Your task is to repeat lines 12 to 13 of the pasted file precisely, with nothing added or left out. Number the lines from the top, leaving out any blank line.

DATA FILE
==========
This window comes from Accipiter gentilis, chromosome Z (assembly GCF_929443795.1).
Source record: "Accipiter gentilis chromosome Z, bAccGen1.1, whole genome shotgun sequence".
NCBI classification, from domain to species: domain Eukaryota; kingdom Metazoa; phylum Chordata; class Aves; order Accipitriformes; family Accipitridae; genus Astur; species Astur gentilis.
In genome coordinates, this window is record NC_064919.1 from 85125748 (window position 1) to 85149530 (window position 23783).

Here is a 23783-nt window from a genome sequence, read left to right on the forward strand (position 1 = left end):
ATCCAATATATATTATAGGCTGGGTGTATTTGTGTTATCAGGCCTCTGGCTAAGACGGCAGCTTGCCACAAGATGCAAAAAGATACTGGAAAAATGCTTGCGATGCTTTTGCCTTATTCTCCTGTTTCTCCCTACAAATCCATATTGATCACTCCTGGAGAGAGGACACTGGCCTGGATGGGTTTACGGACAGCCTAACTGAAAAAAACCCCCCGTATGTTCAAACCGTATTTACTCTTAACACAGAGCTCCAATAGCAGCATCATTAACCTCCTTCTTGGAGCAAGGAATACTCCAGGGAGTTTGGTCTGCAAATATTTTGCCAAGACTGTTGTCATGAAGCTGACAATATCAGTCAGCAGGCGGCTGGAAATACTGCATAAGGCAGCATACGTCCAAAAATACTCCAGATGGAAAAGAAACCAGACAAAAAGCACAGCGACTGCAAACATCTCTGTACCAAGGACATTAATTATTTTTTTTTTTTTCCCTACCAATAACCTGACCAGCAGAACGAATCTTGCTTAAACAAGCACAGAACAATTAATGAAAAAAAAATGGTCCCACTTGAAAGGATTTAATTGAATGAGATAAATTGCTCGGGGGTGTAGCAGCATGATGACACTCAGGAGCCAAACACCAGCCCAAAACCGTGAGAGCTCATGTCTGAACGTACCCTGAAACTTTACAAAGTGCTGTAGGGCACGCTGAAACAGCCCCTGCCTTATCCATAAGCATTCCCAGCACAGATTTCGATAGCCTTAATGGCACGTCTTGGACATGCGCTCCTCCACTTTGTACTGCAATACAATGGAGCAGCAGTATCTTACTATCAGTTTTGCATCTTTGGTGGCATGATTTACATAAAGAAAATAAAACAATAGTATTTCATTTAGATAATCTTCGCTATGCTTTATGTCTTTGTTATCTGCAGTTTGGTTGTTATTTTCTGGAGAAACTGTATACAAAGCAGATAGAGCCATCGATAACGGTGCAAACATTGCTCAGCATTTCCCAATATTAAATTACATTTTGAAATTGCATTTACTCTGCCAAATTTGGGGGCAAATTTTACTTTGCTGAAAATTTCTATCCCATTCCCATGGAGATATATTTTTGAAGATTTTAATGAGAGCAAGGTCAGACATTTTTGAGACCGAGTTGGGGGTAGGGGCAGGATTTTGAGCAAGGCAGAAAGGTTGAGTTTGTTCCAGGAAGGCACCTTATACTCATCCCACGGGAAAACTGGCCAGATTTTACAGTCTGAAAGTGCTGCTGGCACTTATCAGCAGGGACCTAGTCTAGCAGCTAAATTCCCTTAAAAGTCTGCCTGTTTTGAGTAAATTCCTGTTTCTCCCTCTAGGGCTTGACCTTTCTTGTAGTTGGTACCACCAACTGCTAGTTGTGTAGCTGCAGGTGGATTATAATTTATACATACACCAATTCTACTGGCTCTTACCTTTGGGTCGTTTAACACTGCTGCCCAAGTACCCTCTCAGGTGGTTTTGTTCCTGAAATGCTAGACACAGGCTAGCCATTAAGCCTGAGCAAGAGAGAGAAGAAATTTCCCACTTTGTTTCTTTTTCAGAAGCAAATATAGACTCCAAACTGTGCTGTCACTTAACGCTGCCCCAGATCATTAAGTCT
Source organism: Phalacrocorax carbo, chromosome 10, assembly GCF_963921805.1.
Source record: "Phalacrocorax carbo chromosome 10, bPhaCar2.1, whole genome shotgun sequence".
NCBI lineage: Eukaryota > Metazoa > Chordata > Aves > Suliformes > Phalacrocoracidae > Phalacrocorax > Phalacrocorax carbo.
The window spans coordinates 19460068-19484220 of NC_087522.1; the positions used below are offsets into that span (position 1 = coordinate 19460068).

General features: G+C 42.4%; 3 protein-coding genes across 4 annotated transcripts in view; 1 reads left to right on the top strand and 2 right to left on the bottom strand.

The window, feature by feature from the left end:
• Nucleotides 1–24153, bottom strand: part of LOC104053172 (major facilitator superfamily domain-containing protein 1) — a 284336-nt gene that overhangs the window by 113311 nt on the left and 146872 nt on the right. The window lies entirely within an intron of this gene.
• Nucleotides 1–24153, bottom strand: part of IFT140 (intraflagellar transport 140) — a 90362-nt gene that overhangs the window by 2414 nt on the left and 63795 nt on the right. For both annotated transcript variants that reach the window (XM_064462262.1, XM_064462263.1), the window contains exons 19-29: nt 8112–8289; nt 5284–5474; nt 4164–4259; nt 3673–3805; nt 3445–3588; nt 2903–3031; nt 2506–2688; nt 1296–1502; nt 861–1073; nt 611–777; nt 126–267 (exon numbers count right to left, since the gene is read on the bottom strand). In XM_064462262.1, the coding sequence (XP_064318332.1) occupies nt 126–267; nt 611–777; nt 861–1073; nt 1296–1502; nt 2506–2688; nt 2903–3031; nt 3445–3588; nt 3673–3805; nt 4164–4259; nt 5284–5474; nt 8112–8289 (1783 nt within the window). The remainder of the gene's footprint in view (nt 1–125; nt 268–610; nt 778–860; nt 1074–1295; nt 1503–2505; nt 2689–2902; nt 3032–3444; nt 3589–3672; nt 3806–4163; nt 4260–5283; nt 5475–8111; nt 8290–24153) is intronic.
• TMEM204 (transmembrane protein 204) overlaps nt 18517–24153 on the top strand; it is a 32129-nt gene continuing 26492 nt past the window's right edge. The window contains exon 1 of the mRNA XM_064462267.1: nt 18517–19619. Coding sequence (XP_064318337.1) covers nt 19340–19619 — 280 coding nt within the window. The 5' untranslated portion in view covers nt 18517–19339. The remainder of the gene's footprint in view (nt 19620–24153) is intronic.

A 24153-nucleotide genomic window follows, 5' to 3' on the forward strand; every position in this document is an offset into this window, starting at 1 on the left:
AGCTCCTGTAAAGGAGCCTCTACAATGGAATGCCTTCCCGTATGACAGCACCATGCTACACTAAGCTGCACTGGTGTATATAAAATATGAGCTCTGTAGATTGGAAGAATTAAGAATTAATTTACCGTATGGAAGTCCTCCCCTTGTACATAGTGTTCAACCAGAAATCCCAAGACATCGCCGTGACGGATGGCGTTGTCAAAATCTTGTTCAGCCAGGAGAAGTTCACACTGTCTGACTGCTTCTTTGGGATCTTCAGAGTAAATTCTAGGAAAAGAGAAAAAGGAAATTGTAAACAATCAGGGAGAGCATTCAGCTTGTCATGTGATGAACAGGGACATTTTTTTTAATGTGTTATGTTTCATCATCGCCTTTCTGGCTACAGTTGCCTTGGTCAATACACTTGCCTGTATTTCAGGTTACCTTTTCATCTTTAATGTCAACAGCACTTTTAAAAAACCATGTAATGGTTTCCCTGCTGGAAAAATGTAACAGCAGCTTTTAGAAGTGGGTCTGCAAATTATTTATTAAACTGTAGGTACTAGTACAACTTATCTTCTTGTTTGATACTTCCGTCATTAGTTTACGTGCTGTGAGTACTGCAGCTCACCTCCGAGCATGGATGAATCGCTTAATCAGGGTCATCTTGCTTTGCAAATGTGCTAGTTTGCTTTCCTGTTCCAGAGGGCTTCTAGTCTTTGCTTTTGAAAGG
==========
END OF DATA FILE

The window, feature by feature from the left end:
• Nucleotides 1–24153, bottom strand: part of LOC104053172 (major facilitator superfamily domain-containing protein 1) — a 284336-nt gene that overhangs the window by 113311 nt on the left and 146872 nt on the right. The window lies entirely within an intron of this gene.